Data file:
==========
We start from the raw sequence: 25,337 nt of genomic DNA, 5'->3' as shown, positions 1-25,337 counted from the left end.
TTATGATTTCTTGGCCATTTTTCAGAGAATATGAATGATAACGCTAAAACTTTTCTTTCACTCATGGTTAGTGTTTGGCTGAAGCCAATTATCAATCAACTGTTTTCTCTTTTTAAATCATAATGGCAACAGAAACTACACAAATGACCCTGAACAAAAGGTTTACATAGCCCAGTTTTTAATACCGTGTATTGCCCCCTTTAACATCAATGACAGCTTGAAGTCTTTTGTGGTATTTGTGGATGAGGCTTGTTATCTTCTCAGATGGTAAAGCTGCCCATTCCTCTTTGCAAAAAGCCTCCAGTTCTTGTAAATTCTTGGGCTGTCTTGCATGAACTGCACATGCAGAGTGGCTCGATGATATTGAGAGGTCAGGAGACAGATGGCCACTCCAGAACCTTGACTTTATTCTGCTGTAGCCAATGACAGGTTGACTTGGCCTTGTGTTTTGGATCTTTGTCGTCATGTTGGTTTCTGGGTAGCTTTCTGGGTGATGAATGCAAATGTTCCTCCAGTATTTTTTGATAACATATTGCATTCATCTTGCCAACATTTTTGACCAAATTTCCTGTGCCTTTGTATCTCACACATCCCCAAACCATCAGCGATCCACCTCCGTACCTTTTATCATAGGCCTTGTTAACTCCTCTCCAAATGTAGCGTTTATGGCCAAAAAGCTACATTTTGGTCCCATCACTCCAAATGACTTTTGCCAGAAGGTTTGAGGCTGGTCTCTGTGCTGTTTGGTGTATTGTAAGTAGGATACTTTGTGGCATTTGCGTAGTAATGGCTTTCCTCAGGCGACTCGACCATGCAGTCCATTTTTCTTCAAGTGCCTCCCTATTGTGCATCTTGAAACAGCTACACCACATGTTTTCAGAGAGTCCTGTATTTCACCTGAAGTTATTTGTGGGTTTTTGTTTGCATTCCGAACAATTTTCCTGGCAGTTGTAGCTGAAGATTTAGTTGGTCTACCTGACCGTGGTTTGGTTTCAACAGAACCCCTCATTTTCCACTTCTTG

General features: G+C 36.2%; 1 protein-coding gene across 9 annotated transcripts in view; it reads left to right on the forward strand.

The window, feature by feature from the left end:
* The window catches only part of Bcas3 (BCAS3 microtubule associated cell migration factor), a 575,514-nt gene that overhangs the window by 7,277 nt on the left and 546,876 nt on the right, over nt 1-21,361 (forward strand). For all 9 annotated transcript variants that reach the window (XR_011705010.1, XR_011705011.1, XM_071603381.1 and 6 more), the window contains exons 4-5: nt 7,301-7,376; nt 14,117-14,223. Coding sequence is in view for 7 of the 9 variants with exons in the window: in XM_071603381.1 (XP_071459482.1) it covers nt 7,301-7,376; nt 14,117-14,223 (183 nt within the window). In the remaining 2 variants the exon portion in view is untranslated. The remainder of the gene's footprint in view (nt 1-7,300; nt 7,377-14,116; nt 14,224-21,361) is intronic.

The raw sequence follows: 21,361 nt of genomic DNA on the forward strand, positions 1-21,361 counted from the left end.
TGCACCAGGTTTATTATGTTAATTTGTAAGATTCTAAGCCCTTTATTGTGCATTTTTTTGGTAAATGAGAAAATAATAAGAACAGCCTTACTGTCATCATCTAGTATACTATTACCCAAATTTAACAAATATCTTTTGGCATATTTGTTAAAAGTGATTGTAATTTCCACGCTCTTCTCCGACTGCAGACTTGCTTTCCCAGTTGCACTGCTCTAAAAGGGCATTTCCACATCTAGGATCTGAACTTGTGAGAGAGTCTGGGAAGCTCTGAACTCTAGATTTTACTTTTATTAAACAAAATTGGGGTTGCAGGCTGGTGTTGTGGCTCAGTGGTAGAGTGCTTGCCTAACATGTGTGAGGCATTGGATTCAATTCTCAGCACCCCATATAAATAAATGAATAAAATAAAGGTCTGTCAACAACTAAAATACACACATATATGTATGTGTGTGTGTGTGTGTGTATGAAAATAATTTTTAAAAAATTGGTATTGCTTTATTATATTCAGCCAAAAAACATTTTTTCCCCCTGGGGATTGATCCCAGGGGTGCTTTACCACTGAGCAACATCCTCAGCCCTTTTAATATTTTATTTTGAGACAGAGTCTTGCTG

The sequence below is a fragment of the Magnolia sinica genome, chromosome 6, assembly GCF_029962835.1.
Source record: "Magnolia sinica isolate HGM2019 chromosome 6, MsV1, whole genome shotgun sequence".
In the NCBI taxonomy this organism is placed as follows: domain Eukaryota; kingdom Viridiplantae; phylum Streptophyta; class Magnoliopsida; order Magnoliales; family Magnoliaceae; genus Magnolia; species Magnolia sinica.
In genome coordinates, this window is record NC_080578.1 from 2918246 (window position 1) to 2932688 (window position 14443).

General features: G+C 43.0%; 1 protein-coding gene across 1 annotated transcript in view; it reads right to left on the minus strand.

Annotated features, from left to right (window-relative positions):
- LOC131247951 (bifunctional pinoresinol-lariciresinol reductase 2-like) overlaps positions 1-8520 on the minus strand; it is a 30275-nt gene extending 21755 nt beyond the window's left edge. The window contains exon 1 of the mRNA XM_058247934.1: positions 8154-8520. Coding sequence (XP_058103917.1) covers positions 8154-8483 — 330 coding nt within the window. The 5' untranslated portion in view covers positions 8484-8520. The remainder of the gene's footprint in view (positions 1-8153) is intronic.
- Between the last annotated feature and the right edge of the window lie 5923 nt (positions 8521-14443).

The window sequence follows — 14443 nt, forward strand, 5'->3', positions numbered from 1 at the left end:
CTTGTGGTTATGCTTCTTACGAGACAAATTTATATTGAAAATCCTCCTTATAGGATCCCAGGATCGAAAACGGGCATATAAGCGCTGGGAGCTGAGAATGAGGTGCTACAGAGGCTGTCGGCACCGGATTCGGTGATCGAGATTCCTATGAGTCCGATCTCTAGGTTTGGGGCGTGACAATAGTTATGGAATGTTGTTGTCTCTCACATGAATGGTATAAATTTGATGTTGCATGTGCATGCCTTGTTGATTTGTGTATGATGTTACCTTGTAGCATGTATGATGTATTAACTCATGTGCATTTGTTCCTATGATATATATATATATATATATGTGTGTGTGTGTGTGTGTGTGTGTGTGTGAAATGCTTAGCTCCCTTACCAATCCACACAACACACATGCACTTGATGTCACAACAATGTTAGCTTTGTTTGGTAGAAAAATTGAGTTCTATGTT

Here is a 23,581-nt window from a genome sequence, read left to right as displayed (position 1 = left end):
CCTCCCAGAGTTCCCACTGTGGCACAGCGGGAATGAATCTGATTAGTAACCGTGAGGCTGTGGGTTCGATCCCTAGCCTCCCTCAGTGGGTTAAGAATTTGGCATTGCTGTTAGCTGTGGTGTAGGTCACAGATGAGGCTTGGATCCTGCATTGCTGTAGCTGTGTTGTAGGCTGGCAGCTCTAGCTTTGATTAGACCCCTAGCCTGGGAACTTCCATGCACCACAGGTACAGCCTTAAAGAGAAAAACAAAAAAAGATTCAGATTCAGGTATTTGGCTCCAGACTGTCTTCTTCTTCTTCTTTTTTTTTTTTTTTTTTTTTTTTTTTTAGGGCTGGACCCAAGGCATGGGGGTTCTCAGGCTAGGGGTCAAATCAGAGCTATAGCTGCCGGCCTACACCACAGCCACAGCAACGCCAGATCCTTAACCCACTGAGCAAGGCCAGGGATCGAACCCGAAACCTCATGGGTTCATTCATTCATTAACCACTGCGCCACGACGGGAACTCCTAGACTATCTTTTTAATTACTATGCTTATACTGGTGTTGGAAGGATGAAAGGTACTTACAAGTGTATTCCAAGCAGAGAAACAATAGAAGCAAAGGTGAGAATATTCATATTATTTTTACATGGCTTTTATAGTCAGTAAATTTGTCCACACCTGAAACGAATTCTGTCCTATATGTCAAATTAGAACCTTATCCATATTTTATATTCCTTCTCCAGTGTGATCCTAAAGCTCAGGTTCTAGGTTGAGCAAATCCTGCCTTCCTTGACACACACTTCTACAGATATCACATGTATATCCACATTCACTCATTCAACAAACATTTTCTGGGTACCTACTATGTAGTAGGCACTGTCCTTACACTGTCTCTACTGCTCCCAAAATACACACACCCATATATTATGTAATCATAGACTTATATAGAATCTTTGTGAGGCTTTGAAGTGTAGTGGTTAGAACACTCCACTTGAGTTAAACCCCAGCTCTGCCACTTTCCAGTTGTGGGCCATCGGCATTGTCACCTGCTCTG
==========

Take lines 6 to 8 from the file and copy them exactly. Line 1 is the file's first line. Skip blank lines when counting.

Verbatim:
The raw sequence follows: 21,361 nt of genomic DNA on the forward strand, positions 1-21,361 counted from the left end.
TGCACCAGGTTTATTATGTTAATTTGTAAGATTCTAAGCCCTTTATTGTGCATTTTTTTGGTAAATGAGAAAATAATAAGAACAGCCTTACTGTCATCATCTAGTATACTATTACCCAAATTTAACAAATATCTTTTGGCATATTTGTTAAAAGTGATTGTAATTTCCACGCTCTTCTCCGACTGCAGACTTGCTTTCCCAGTTGCACTGCTCTAAAAGGGCATTTCCACATCTAGGATCTGAACTTGTGAGAGAGTCTGGGAAGCTCTGAACTCTAGATTTTACTTTTATTAAACAAAATTGGGGTTGCAGGCTGGTGTTGTGGCTCAGTGGTAGAGTGCTTGCCTAACATGTGTGAGGCATTGGATTCAATTCTCAGCACCCCATATAAATAAATGAATAAAATAAAGGTCTGTCAACAACTAAAATACACACATATATGTATGTGTGTGTGTGTGTGTGTATGAAAATAATTTTTAAAAAATTGGTATTGCTTTATTATATTCAGCCAAAAAACATTTTTTCCCCCTGGGGATTGATCCCAGGGGTGCTTTACCACTGAGCAACATCCTCAGCCCTTTTAATATTTTATTTTGAGACAGAGTCTTGCTG

The sequence below is a fragment of the Magnolia sinica genome, chromosome 6, assembly GCF_029962835.1.